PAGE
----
Model for the experiment is given below:

The model for this experiment is


Where; Y(ij)=Individual observation; μ=General mean, Ti=Effect of wood species, Pi=Effect of position within the wood; TP=The interaction effect between T and P, £ij=Experimental Error [6].



Anatomical features of the three wood species were stated in Table 1, while Figures 1-9 shows the wood micrographs of the wood species. Average vessel diameter of 217.32 μm, 189.54 μm and 168.42 μm were obtained for F. exasperata, T. Catappa and N. diderichii respectively. These variations were also shown in Figure 10. Pores in Terminalia cattapa were mostly solitary and diffuse with simple perforations. Rays were heterogeneous, procumbent, and commonly between 1-3 cells wide; body of procumbent rays with one row of some procumbent cells. In Ficus exasperata, vessels also were mostly solitary and diffuse; perforations were simple, and intravascular pits were small. Rays were homogeneous, procumbent and commonly greater than 10 seriate. Body of procumbent with one row of square cells. Vessels in Nauclea diderrichii were mostly solitary and diffuse with simple perforations, intravascular pits vestured. Yellow deposits inside vessels. Rays were heterogeneous, procumbent, and commonly uniseriate. Body of procumbent rays with one row of square cells. Axial parenchyma cells were diffuse, and diffuse in aggregates. Fibers were medium to thick-walled, estate, and with bordered pits. Fiber tracheid was also present [7-15].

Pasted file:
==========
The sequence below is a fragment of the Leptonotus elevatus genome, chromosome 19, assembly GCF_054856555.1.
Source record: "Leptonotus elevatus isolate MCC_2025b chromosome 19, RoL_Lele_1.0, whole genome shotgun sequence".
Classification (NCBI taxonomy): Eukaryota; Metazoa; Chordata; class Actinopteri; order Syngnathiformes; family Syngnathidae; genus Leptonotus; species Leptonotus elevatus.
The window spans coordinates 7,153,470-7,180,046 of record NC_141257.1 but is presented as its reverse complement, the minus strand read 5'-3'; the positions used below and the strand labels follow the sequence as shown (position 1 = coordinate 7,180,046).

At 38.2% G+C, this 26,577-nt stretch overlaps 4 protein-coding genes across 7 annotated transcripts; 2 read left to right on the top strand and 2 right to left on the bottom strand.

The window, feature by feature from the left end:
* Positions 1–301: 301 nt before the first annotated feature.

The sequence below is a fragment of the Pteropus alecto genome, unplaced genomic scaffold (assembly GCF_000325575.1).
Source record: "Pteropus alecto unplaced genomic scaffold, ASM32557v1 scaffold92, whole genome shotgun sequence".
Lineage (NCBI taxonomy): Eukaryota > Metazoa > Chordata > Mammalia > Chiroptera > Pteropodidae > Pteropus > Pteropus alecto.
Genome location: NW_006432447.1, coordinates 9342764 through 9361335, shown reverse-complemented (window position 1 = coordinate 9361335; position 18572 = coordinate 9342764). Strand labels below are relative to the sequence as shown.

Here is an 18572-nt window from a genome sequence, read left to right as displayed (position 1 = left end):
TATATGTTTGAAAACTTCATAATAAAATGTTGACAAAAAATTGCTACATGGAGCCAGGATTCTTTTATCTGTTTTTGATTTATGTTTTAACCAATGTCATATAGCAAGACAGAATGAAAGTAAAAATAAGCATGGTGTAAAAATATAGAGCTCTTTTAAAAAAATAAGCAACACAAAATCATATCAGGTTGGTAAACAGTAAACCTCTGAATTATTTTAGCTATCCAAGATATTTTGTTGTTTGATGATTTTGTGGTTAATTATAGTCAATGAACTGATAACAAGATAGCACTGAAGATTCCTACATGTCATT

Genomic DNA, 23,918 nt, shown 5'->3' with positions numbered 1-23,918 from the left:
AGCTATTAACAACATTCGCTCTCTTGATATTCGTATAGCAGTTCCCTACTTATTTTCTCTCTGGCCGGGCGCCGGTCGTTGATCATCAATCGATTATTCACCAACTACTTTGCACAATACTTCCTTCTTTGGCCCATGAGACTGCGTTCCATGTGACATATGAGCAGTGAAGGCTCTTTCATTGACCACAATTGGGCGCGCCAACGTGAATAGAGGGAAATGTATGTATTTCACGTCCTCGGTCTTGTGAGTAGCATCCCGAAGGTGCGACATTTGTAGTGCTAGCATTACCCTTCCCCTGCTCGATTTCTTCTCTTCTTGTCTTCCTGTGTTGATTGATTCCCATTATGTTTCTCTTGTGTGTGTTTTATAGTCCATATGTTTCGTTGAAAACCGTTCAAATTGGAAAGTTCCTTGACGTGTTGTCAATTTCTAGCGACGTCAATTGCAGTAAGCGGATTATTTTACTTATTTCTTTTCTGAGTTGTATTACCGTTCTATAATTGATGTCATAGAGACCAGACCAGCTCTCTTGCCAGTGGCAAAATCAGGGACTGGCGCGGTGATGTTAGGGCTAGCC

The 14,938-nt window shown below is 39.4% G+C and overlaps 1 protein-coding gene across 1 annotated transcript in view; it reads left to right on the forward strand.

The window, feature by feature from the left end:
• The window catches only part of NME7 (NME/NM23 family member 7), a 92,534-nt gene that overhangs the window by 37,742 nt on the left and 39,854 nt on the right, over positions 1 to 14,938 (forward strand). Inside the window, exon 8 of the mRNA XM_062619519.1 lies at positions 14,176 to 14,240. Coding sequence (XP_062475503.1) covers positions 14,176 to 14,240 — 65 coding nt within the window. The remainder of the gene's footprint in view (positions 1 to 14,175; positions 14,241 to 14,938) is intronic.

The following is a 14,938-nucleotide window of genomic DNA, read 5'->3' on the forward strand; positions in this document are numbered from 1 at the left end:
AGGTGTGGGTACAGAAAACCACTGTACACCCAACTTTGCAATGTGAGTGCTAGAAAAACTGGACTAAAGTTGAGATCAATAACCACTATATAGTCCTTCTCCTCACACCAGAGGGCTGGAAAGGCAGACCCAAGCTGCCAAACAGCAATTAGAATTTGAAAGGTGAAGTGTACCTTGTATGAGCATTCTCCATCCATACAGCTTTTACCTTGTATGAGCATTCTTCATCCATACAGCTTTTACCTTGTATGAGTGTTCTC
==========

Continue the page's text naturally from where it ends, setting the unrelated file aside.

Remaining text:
Species Vessel Inclusions Fiber Rays Axial parenchyma
Ficus 218.98 µm mostly solitary and diffuse Crystals in parenchyma cells Thin walled sometimes estate Homogeneous In bands of about 4 cells wide
Terminalia 190.63 µm mostly solitary and diffuse gum deposits inside the rays Medium walled Heterogeneous Paratracheal, vasicentric
Nauclea 176.11 µm mostly solitary and diffuse Gum/yellow deposits inside vessels Medium/thick walled, and estate with bordered pits Heterogeneous Apotracheal, diffue and diffuse in aggregate

Table 1. Anatomical features of the wood species.


Figure 1: T. catappa transverse section.


Figure 2: T. catappa tangential longitudinal section.